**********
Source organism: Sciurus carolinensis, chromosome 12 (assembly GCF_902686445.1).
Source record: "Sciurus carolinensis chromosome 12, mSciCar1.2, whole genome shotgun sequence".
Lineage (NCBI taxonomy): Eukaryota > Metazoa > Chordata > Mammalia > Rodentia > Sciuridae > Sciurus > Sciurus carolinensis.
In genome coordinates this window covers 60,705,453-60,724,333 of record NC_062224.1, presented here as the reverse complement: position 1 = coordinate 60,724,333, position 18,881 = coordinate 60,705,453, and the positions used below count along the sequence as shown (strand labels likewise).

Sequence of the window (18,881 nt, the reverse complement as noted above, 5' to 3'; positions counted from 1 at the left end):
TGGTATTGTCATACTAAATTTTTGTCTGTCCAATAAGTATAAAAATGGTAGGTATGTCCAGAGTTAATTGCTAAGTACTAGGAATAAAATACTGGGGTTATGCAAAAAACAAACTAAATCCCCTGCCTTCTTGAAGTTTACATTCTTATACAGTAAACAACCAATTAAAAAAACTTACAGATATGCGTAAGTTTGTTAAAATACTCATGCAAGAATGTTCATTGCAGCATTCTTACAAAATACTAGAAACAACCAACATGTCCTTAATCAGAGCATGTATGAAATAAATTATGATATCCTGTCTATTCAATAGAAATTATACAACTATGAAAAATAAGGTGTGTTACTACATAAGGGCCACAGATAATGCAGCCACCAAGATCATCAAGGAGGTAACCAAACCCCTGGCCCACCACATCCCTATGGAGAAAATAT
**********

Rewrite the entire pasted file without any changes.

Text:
Source organism: Sciurus carolinensis, chromosome 12 (assembly GCF_902686445.1).
Source record: "Sciurus carolinensis chromosome 12, mSciCar1.2, whole genome shotgun sequence".
Lineage (NCBI taxonomy): Eukaryota > Metazoa > Chordata > Mammalia > Rodentia > Sciuridae > Sciurus > Sciurus carolinensis.
In genome coordinates this window covers 60,705,453-60,724,333 of record NC_062224.1, presented here as the reverse complement: position 1 = coordinate 60,724,333, position 18,881 = coordinate 60,705,453, and the positions used below count along the sequence as shown (strand labels likewise).

Sequence of the window (18,881 nt, the reverse complement as noted above, 5' to 3'; positions counted from 1 at the left end):
TGGTATTGTCATACTAAATTTTTGTCTGTCCAATAAGTATAAAAATGGTAGGTATGTCCAGAGTTAATTGCTAAGTACTAGGAATAAAATACTGGGGTTATGCAAAAAACAAACTAAATCCCCTGCCTTCTTGAAGTTTACATTCTTATACAGTAAACAACCAATTAAAAAAACTTACAGATATGCGTAAGTTTGTTAAAATACTCATGCAAGAATGTTCATTGCAGCATTCTTACAAAATACTAGAAACAACCAACATGTCCTTAATCAGAGCATGTATGAAATAAATTATGATATCCTGTCTATTCAATAGAAATTATACAACTATGAAAAATAAGGTGTGTTACTACATAAGGGCCACAGATAATGCAGCCACCAAGATCATCAAGGAGGTAACCAAACCCCTGGCCCACCACATCCCTATGGAGAAAATAT